Carcinoma of the Ampulle of Vater

Papilla of Vater carcinoma can have various locations, being located at the level of the terminal duct of the bile duct, in the terminal part of the pancreatic duct, in the ampullary cavity or in the epithelium of the duodenal mucosa near the papilla of Vater . . The preoperative diagnosis of malignancy is often not certain and can sometimes only be demonstrated after surgery and subsequent histological evaluation of the operative material.
The clinical picture may vary in relation to the site of the neoplasm; in general, the symptoms and signs of biliary obstruction ( progressive jaundice, pruritus ) prevail. Obstruction of the bile ducts can cause distension of the gallbladder, which may become palpable, with the possibility of biliary colic.
In neoplasms originating from the periampullary duodenal mucosa, jaundice may be intermittent, as well as episodes of biliary tract infection, fever, and gastrointestinal bleeding (often small and therefore silent). The particular tendency of these tumors to ulcerate and necrosis often cause the appearance of hemorrhagic phenomena that can lead to iron deficiency anemia .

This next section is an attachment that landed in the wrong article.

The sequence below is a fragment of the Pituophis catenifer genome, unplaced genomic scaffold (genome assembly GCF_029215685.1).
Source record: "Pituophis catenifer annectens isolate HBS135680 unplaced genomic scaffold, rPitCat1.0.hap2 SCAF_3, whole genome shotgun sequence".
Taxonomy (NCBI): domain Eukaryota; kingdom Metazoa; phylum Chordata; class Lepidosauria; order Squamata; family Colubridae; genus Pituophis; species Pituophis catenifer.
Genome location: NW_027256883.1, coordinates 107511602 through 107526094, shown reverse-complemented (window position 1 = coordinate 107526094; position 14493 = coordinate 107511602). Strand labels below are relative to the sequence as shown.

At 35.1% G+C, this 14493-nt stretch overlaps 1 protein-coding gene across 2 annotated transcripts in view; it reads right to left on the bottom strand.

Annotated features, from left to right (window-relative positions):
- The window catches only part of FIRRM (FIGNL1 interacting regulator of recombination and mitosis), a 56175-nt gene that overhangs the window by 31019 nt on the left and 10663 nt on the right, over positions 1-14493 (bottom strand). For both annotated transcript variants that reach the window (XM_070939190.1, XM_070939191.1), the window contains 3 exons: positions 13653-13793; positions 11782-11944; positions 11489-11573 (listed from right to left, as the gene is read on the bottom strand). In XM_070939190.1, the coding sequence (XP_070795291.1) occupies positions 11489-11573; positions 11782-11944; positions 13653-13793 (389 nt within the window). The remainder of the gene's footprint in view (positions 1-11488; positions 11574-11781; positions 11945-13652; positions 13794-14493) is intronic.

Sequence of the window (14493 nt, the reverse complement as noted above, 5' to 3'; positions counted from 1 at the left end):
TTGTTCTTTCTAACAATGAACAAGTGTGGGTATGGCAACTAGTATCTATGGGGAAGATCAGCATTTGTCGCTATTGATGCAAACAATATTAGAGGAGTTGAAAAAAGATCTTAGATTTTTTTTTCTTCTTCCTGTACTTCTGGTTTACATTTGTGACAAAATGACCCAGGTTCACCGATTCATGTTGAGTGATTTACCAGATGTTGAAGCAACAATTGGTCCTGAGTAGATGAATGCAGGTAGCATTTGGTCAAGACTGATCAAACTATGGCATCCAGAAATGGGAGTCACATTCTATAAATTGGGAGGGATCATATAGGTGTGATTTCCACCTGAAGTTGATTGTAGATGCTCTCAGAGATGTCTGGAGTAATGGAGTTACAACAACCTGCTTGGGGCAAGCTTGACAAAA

Abdominal pain of a variable nature, usually unrelated to food, is often present.
Radiological studies are the only methods capable of detecting the presence of the lesion: therefore, suspicion of an ampulloma is generated by ultrasound, computed tomography or magnetic resonance imaging. Tests such as transhepatic and retrograde percutaneous cholangiography allow cholangiography for the definitive diagnosis, supported by a radiological examination with barium sulfate and an endoscopic study of the second portion of the duodenum for the duodenoampullary form. Brush biopsies of the lower biliary tract can be taken, although accurate diagnosis is not always satisfactory.
The most accurate method is endosonography, which allows direct visualization of the ampulla and the distal bile duct, as well as its sonographic examination.
The surgical treatment of ampulloma is the resection of the lesion. Diagnosed at an early stage, the procedure of choice is a duodenocephalopancreatectomy, with subsequent adjuvant (postoperative) chemotherapy. When the disease is too advanced for radical resection or has metastasized (usually to the liver), chemotherapy alone is the option of choice.